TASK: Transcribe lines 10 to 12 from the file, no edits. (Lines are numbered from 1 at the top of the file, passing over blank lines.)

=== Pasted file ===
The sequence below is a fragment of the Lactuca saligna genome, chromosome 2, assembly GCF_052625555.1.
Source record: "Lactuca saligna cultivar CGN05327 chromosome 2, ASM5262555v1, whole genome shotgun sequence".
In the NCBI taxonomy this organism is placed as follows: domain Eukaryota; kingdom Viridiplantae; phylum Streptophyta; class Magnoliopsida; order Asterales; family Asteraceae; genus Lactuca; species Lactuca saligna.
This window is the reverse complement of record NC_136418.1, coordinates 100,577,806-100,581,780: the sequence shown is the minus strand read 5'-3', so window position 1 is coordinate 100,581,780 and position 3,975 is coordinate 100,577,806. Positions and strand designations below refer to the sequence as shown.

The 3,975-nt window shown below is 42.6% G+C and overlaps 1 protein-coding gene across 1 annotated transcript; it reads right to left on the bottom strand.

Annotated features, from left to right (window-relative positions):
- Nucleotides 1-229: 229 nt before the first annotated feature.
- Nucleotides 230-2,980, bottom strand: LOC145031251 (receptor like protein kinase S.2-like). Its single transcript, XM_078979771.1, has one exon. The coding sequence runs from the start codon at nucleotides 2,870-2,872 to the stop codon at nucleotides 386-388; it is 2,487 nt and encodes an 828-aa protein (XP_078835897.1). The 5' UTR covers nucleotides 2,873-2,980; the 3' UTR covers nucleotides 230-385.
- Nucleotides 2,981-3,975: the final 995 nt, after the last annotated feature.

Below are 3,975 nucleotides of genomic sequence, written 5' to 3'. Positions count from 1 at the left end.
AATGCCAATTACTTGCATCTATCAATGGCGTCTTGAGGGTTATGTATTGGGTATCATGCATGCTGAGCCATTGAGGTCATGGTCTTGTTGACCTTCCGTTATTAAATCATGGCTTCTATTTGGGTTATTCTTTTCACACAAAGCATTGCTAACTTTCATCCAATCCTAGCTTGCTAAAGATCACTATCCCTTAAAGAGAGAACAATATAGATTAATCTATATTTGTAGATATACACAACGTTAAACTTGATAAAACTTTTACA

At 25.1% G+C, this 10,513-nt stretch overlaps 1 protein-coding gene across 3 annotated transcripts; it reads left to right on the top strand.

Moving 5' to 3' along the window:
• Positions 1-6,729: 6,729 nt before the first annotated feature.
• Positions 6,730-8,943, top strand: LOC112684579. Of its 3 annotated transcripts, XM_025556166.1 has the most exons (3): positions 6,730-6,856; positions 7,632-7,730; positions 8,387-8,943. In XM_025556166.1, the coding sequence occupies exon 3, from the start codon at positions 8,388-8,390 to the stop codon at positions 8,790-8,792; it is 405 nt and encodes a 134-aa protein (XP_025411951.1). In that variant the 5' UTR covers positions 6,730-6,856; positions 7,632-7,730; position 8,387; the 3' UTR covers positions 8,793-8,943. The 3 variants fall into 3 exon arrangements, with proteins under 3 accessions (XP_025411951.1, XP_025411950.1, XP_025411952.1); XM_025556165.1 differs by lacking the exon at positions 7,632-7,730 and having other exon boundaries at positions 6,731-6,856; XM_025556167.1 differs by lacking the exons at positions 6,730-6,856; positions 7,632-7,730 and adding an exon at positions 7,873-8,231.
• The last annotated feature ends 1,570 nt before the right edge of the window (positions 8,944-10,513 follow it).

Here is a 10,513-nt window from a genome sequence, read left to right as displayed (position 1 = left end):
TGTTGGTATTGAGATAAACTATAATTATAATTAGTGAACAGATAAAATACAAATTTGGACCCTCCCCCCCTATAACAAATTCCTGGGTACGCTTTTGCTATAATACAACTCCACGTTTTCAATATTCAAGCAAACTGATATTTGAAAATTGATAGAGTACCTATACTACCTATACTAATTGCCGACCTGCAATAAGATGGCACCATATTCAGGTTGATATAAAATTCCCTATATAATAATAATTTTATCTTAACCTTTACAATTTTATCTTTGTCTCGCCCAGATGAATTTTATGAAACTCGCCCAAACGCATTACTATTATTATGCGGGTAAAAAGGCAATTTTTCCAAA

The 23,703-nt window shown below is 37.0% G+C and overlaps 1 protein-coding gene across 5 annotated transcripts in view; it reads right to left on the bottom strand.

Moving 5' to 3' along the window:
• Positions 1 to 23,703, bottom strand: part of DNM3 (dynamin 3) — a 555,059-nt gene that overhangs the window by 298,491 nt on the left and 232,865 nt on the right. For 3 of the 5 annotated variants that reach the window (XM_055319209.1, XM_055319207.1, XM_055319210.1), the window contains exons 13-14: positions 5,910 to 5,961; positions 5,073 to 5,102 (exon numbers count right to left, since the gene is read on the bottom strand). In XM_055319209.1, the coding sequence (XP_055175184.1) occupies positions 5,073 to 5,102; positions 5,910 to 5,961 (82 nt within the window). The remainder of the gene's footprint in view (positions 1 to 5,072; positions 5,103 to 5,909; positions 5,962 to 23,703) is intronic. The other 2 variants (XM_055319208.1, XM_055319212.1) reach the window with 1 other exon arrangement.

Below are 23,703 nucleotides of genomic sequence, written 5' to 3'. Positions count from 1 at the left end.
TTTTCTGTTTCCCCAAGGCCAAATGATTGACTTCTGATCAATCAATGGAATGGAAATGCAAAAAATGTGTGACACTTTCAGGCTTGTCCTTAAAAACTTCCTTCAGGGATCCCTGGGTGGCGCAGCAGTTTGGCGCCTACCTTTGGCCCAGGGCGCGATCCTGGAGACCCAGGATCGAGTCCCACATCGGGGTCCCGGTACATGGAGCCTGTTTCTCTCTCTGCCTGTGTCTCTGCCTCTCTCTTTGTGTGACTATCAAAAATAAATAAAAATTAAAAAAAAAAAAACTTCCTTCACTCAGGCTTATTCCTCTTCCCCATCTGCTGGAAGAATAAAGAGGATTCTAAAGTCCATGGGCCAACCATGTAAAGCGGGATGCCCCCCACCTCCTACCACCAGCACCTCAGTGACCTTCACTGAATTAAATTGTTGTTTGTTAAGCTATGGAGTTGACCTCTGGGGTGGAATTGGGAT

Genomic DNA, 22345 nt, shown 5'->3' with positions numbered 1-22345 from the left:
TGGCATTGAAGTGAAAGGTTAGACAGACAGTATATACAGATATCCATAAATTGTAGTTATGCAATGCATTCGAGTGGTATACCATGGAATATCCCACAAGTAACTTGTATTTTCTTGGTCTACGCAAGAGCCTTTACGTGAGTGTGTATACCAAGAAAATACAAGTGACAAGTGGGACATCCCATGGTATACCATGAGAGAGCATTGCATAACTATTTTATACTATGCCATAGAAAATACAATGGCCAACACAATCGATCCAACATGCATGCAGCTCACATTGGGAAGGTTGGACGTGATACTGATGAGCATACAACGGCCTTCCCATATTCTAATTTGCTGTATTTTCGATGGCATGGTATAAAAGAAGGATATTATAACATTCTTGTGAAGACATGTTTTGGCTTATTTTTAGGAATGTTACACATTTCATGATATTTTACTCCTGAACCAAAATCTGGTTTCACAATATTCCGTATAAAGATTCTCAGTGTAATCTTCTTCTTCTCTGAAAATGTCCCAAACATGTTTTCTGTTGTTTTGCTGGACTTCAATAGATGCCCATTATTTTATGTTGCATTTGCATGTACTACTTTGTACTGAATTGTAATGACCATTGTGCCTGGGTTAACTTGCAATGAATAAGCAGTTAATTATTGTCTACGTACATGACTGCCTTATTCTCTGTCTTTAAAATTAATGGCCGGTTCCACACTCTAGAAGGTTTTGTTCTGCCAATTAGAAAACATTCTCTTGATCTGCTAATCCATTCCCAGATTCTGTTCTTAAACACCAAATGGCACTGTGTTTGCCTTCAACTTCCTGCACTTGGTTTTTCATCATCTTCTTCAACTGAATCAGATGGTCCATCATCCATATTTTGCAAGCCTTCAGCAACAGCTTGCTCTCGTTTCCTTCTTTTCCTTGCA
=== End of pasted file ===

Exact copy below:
Below are 3,975 nucleotides of genomic sequence, written 5' to 3'. Positions count from 1 at the left end.
AATGCCAATTACTTGCATCTATCAATGGCGTCTTGAGGGTTATGTATTGGGTATCATGCATGCTGAGCCATTGAGGTCATGGTCTTGTTGACCTTCCGTTATTAAATCATGGCTTCTATTTGGGTTATTCTTTTCACACAAAGCATTGCTAACTTTCATCCAATCCTAGCTTGCTAAAGATCACTATCCCTTAAAGAGAGAACAATATAGATTAATCTATATTTGTAGATATACACAACGTTAAACTTGATAAAACTTTTACA

At 25.1% G+C, this 10,513-nt stretch overlaps 1 protein-coding gene across 3 annotated transcripts; it reads left to right on the top strand.